Some places are home to solitary ghosts, lone figures trapped in time who appear dark against the landscape, telling everyone they do not belong. They are not the scary monsters of out nightmares, but tragic figures, often replaying the moment of their deaths and inspiring empathy instead of fear. They are unexplained, but more than that, they are physical moments of history, reminding us what once was and forcing us to remember a past we try to put behind us.
The Freetown State Forest is bursting at the seams with violent places. There are monsters in this section and bodies found in that, but one location keeps the spirit of a noble diplomat turned warrior. Philip, the last leader of the Wampanoags before the dismantling of his nation, once stood high on the rocks there, watching his land slowly slip away. He now returns, unable to let go and still hoping he can somehow keep his people together.
The most recognizable feature within the forest, and perhaps the most noticeable natural landmark in Massachusetts, might be the rock formation on Old Joshua’s Mountain. Named after the first permanent settler in the area, Joshua Tisdale, it is the state’s own Old Man in the Mountain. Most people in the area know it by its more descriptive name, Profile Rock, and the people who visit there know the man immortalized in the stone attracts spirits the way he once drew in his people.
Although formed by natural means, people have felt for centuries the perfect profile on Joshua’s Mountain is that of Massasoit, Wampanoag sachem during the early days of English settlement and father to Alexander and Philip. The fifty foot high rock is surrounded by woods on all sides, with paths cut out mostly by foot traffic. The entrance off Slab Bridge Road is accessible to the public, and the park rangers identify it as one of the most popular spots in the area. The rock is not physically within the woods, but the property is now considered part of the state forest.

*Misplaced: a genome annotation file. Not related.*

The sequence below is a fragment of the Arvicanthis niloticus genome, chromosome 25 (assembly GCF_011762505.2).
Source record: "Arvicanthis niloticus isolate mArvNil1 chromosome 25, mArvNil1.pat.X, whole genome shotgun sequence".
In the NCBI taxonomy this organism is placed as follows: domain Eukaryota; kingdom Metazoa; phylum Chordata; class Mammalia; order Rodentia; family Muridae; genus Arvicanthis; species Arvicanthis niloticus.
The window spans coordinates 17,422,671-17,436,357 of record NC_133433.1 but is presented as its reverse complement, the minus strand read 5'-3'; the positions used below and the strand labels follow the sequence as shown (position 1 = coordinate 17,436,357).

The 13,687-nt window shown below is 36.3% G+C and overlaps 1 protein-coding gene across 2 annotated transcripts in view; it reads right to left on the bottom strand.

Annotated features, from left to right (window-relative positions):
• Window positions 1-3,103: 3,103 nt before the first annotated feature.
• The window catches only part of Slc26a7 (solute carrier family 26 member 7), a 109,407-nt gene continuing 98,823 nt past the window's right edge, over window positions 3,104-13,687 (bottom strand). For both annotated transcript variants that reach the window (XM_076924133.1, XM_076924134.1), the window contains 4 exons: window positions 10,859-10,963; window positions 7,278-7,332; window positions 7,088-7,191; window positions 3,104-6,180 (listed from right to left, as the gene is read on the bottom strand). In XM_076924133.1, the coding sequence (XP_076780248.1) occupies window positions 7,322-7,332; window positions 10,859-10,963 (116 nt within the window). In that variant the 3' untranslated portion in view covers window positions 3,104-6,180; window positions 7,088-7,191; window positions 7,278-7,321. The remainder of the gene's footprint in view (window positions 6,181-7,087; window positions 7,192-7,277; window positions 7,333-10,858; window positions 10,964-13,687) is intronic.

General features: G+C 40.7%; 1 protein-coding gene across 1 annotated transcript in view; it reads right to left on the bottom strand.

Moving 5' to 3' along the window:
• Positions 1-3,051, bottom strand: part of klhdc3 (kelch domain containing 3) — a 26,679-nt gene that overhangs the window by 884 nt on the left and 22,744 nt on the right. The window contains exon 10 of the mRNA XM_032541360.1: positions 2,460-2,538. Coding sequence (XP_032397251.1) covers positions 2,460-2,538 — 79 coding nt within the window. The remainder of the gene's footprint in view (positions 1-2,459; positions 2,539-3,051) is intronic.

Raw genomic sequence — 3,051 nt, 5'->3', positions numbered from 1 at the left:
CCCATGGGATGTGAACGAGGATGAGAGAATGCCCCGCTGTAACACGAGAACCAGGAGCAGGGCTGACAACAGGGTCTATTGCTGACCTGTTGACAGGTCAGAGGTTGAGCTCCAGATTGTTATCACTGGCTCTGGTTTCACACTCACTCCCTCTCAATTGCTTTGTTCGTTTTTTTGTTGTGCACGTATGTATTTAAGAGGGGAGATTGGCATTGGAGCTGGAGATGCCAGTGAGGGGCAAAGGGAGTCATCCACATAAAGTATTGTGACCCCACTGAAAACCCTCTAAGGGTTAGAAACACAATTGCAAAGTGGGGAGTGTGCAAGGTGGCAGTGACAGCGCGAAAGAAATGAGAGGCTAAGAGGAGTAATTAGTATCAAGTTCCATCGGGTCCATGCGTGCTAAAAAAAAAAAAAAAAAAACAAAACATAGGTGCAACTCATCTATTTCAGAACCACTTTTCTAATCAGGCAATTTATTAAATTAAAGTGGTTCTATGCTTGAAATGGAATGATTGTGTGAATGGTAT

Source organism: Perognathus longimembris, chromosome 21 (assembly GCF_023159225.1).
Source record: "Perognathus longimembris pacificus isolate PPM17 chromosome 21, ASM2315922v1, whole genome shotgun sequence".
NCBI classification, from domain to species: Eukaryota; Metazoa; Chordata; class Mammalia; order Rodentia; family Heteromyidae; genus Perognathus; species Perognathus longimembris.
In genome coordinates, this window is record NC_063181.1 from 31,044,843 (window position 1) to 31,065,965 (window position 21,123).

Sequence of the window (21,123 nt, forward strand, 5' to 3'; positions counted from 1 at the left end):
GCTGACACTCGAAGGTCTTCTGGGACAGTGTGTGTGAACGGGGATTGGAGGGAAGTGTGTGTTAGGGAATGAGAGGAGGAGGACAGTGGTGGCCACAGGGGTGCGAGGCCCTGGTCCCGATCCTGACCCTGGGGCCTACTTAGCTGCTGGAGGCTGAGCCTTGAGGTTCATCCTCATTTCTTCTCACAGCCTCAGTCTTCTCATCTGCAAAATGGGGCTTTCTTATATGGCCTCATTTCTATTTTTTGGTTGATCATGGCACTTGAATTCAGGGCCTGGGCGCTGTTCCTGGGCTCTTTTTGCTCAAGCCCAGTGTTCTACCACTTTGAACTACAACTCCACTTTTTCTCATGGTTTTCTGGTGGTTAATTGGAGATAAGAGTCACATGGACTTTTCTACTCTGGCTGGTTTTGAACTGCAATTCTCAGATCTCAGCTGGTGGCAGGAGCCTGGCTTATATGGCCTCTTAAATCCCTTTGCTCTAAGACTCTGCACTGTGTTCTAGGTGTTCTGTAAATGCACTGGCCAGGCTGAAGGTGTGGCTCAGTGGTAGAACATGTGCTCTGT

Once inside the park, visitors notice the profile as they turn up the rock trail, set off on both sides by medium sized, irregular stones. Bikes and motorcycles often stop off to view the mountain, and from that distance the face still appears noble, solid and strong and still watching over the forest.
Despite attempts to keep it clean and restore its beauty, it is still a meeting place for the youth of the town, a place to get drunk and let loose, and the many niches constituting the sides of the mountain make it more attractive to people doing no good. Unlike the Assonet Ledge, a good pair of shoes will allow you to climb from the bottom up to the head of Massasoit, and people have been known to climb halfway up to break off pieces.
History does not tell when Massasoit became connected to Profile Rock, but it is known the mountain was considered sacred long before the chief came into power. For generations preceding his birth, the Wampanoag met there to discuss tribal issues and to protect themselves against their enemies. It was a vital part of their culture, easily accessible and high enough to see much of the surrounding land. It provided an excellent defense, but there was a positive energy they felt and were attracted to.